On average every new parent who visits a pediatric clinic for regular check-ups almost always enquires about “how to clean baby’s tongue?” or” do we use a tongue cleaner?” Though the question sounds causal, it, however, has a profound significance in preventing the child from a plethora of diseases and infections which might start from the mouth. So what do we do to ensure our baby’s oral hygiene is maintained? Right from oral thrush to mouth ulcers, and even hand-foot-mouth disease, these are related to low-immunity.
While the baby’s immunity can be boosted by including nutritionally-dense foods in his/her diet but if you still are not sure as to “why do we need a baby tongue cleaner?” then read on…
Need for a baby tongue cleaner:
1. A newborn doesn’t have many commensals (or good bacteria that keeps infections such as mouth thrush at bay) in their mouth. The healthy microbiota comes from mother’s milk and is gradually developed in a child’s mouth. So the chances of getting an infection in the mouth of a young infant is quite high. Hence the need for a tongue cleaner.
2. The use of tongue cleaner facilitates seamless and effortless cleaning of the tongue and gum. Teaching your little one to do it frequently (from early on) doesn’t only prove to be a good hygiene practice but it also prevents infections and helps in the prevention of bad breath or halitosis (especially If your child is formula fed)
3. The need for a tongue cleaner is also crucial as the amount of water intake during infancy is low (rather nil during the first 6 months) so there is no rinsing of the mouth happening. Hence the need to clean the tongue.
4. The lactose of milk accumulates not only over the tongue in the form of a white patch but also behind gums which can later lead to malocclusion of teeth.
How to use a baby tongue cleaner?
The next question shouldn’t be – how to use a baby tongue cleaner, but how to clean the gums and the tongue? I am sharing a few easy tips here:
There are various brands of baby tongue cleaners available in the market but I recommend you only opt for the one which is recommended for your child’s age. Before using a tongue cleaner make sure that you dip it in warm sterile water for 15-20 minutes before use to soften its surface. If you feel that tongue cleaner might be a bit too harsh or hasn’t been able to do justice to baby gums, then opt for a cloth or a gauze piece (thinking how to clean baby mouth after feeding? Here’s your answer! One of the most effective ways to do so.)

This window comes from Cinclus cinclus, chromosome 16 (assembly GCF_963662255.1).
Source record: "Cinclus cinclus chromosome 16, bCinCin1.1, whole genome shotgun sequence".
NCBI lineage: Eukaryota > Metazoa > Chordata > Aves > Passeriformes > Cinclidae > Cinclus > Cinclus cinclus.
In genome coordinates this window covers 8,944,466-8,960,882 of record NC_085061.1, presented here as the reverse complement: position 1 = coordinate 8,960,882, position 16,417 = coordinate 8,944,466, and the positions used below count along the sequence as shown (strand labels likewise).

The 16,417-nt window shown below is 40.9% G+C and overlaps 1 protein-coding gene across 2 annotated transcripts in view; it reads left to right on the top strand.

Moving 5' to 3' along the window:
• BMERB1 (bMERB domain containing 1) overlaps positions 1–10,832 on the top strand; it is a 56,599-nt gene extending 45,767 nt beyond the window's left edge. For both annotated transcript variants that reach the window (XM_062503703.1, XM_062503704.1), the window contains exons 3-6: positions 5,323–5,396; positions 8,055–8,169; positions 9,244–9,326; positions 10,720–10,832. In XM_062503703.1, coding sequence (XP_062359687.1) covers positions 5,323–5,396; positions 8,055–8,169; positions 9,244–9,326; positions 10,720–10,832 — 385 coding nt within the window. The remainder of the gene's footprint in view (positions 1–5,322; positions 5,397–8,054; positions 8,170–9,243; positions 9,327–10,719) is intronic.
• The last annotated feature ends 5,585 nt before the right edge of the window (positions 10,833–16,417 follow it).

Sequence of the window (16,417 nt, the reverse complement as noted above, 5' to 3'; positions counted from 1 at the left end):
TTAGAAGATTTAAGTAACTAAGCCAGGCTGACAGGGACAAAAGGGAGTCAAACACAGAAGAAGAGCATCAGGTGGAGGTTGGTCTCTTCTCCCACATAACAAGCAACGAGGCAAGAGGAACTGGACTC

How to clean a baby’s mouth after feeding?
But, the question also is, we should know how often we can do this…
Now that we know how to clean a baby’s mouth after feeding we should know how often we can do this. Ideally baby’s mouth and gums should be cleaned as often as possible but to be precise at least two to three times a day. If your baby is on formula feeding he might require frequent cleaning to avoid sticking of powder to his tongue.
Pro tips: Do’s and don’ts:
1. Be gentle while using the tongue cleaner and avoid scraping the tongue as it might lead to damage of taste buds.
2. Don’t be overenthusiastic and overdo the cleaning as it might harm the good bacteria (commensals).
3. Make sure the cloth used has no threads hanging around the corner.
4. Never go deep with your finger (just till centre of the tongue as going posteriorly or deep inside mouth may cause gagging.
5. Always clean the baby’s tongue and gums at least 20-30min after feeding only to avoid vomiting.
6. If the baby is not comfortable don’t do it forcefully. Wait till the child feels better.
7. Always use sterile water to damp the cloth or gauze.
8. Don’t forget to clean gums especially in bottle fed babies.
9. Don’t be too harsh if the white patch is not cleaned and immediately consult your infant’s pediatrician as it can be an oral fungal infection or oral thrush (not so uncommon in infancy!)
by Dr. Charu Khanna is an enthusiastic pediatrician, a pediatric nutritionist and a lactation consultant with over 12 years of expertise taking care of preterm babies to unhealthy adolescents.
Feature image source: PXFuel.Com